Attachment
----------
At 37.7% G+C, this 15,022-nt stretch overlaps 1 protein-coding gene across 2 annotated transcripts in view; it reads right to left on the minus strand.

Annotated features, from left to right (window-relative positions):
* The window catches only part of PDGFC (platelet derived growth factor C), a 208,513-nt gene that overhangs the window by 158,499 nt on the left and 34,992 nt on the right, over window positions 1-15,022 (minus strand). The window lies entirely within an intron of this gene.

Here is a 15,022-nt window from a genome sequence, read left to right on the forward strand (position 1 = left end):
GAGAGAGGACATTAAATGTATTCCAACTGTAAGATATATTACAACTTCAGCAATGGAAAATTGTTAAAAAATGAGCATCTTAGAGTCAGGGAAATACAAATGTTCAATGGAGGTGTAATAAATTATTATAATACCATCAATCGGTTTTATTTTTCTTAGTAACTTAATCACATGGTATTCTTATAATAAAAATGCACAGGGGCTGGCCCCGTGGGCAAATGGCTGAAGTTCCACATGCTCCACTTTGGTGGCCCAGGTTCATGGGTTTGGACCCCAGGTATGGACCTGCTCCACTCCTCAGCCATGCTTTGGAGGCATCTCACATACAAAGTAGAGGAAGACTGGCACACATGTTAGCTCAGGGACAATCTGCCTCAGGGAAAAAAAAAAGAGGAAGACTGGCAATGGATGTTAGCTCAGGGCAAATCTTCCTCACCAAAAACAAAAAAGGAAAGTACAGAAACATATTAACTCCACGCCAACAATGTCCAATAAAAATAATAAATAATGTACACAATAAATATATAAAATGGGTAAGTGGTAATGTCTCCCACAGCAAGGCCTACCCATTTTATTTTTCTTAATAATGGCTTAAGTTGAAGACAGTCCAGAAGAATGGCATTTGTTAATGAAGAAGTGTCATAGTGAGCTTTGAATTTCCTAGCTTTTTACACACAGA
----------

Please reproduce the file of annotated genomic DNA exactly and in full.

At 37.7% G+C, this 15,022-nt stretch overlaps 1 protein-coding gene across 2 annotated transcripts in view; it reads right to left on the minus strand.

Annotated features, from left to right (window-relative positions):
* The window catches only part of PDGFC (platelet derived growth factor C), a 208,513-nt gene that overhangs the window by 158,499 nt on the left and 34,992 nt on the right, over window positions 1-15,022 (minus strand). The window lies entirely within an intron of this gene.

Here is a 15,022-nt window from a genome sequence, read left to right on the forward strand (position 1 = left end):
GAGAGAGGACATTAAATGTATTCCAACTGTAAGATATATTACAACTTCAGCAATGGAAAATTGTTAAAAAATGAGCATCTTAGAGTCAGGGAAATACAAATGTTCAATGGAGGTGTAATAAATTATTATAATACCATCAATCGGTTTTATTTTTCTTAGTAACTTAATCACATGGTATTCTTATAATAAAAATGCACAGGGGCTGGCCCCGTGGGCAAATGGCTGAAGTTCCACATGCTCCACTTTGGTGGCCCAGGTTCATGGGTTTGGACCCCAGGTATGGACCTGCTCCACTCCTCAGCCATGCTTTGGAGGCATCTCACATACAAAGTAGAGGAAGACTGGCACACATGTTAGCTCAGGGACAATCTGCCTCAGGGAAAAAAAAAAGAGGAAGACTGGCAATGGATGTTAGCTCAGGGCAAATCTTCCTCACCAAAAACAAAAAAGGAAAGTACAGAAACATATTAACTCCACGCCAACAATGTCCAATAAAAATAATAAATAATGTACACAATAAATATATAAAATGGGTAAGTGGTAATGTCTCCCACAGCAAGGCCTACCCATTTTATTTTTCTTAATAATGGCTTAAGTTGAAGACAGTCCAGAAGAATGGCATTTGTTAATGAAGAAGTGTCATAGTGAGCTTTGAATTTCCTAGCTTTTTACACACAGA